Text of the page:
Georges Franju's "Judex" (the avenger or judge) is a remake of a 1916, 12 part crime serial by Louis Feuillade. He retains much of the feel of the old serial melodramas including clear scene breaks but he adds many innovations that make this a fascinating and rather strange film.
Franju is clearly interested in the visual impression he makes. The plot and acting are rather secondary. We never know, for example, what Judex is avenging (the original made this clear). He filmed "Judex" using orthochromatic cinematography, which produces a harsh tonal contrast that is key to the stunning visual impact of this movie. It is filmed in black and white but is also literally black and white, using strong contrasts of black clothes and capes with white dresses; dark furniture and white stone and so on. The final fight to the death between two women has one dressed in black and one in white. Undoubtedly, for me, the best scene in the movie is a long shot that slowly reveals Judex in evening wear and sporting a large bird's head mask and holding an apparently dead dove which he carries slowly through a masked party. It is both surreal and frightening, supported by music by Maurice Jarre. This scene alone makes the movie worth having and it must rate as one of the best shots in movie history. Criterion's Blu-ray release showcases the magnificent photography.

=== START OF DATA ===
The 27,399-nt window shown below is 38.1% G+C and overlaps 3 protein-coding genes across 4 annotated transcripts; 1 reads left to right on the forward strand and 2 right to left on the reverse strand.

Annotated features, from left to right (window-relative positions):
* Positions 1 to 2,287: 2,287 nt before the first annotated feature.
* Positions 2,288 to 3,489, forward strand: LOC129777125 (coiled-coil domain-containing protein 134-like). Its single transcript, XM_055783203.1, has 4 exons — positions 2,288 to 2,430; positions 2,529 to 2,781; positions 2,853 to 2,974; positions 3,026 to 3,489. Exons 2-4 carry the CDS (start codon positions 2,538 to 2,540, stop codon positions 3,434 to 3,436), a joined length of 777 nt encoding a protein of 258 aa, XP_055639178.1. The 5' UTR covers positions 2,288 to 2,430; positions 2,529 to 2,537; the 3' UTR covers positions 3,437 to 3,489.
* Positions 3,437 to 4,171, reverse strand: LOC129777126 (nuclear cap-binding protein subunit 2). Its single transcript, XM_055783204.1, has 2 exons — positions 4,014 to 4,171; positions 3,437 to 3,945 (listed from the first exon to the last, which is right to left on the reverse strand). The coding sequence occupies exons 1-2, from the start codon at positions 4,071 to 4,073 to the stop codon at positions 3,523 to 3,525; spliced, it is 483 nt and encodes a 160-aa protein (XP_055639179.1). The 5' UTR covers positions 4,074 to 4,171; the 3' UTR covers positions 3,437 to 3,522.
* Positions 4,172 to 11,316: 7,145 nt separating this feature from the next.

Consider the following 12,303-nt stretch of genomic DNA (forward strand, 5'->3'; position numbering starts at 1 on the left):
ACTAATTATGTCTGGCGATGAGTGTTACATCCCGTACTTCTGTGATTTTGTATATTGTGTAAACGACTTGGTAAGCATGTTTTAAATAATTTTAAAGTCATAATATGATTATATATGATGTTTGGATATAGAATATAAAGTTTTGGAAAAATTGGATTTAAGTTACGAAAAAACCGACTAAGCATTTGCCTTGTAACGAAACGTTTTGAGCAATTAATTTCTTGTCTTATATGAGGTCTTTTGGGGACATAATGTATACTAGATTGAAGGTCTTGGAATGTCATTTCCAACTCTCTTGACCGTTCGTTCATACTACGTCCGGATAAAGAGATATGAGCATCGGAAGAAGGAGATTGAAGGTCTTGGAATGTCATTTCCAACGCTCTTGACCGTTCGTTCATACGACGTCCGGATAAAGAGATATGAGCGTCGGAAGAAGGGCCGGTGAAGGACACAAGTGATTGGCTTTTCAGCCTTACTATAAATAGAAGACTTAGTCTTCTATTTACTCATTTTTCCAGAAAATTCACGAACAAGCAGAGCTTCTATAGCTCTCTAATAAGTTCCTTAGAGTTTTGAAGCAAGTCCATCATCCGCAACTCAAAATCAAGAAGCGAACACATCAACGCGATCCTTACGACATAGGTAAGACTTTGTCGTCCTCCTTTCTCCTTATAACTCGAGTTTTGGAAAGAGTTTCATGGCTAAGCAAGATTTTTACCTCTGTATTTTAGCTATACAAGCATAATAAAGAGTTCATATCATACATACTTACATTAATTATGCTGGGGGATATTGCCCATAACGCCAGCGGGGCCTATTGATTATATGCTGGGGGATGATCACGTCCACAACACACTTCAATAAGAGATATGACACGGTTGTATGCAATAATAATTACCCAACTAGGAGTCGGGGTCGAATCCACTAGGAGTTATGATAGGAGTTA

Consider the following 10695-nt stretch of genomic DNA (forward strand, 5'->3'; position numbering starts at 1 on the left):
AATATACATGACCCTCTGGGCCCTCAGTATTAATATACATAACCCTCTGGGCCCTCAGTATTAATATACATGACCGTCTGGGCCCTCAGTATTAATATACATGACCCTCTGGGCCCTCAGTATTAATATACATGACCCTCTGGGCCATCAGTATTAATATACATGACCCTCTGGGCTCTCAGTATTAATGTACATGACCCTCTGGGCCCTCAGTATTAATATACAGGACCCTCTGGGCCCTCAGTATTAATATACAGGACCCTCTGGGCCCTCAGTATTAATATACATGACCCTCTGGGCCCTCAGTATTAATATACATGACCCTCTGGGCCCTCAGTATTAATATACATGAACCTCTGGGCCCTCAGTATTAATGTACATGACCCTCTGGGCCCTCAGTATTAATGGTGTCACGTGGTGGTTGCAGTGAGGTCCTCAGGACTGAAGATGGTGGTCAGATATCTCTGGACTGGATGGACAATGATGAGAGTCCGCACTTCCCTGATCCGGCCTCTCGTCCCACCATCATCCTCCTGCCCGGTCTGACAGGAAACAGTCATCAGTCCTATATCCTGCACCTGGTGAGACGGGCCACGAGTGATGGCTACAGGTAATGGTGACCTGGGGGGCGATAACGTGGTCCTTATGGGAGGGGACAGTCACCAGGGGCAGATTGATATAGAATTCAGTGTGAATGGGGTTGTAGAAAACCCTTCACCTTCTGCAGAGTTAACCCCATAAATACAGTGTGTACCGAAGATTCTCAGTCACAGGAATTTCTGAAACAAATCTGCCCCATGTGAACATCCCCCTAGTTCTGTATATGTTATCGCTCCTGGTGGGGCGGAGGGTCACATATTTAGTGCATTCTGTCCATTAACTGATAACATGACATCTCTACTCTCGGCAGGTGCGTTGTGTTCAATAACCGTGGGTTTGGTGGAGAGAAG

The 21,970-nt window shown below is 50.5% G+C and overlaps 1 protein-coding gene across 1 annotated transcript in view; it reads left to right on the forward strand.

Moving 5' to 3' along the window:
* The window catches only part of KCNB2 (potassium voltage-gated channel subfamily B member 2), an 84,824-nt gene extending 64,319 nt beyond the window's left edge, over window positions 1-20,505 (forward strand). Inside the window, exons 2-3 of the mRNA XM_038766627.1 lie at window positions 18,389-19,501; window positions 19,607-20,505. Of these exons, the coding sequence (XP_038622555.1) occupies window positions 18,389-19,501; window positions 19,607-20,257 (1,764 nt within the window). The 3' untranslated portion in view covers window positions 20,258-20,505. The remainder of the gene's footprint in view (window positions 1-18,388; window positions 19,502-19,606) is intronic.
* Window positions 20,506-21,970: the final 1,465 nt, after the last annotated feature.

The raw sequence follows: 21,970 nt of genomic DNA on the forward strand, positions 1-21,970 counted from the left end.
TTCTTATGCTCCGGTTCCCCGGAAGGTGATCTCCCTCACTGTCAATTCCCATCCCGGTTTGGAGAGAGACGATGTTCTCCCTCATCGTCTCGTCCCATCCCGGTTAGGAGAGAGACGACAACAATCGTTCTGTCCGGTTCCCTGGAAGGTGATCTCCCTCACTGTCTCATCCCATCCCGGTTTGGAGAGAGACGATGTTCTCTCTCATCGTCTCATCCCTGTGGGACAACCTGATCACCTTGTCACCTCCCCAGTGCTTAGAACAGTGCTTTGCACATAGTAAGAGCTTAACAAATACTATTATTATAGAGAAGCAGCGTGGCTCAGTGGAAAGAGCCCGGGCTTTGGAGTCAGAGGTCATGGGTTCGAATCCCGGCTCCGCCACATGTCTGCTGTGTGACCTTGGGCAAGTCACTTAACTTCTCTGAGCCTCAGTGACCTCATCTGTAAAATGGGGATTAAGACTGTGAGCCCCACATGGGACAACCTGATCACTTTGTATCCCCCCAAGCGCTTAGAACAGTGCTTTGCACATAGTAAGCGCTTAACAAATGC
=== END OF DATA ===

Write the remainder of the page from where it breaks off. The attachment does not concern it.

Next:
The story is relatively straightforward. A wicked banker (a convincing Michel Vitold), who is shown willing to kill, is apparently murdered by an unidentified avenger, Judex (played in a rather limited way by magician, Channing Pollock). In fact, due to the virtues of his daughter (the almost Pre-Raphaelite Edith Scob ), Judex has decided to imprison him for life. However, the plot is complicated by a wicked ex-governess, marvelously played by Francine Berge, who proceeds to kidnap and attempt to kill various characters. In the end, of course, right wins out and the hero gets the girl. Berge is really evil and there is good comic relief from a private detective and a young boy(Jacques Jouanneau and Benjamin Boda respectively).
Franju makes a movie that is a homage to a melodrama of the past, an early version of camped-up superheroes, a morality play and a surreal dream. Hard to accurately describe, "Judex" is the work of a master film maker.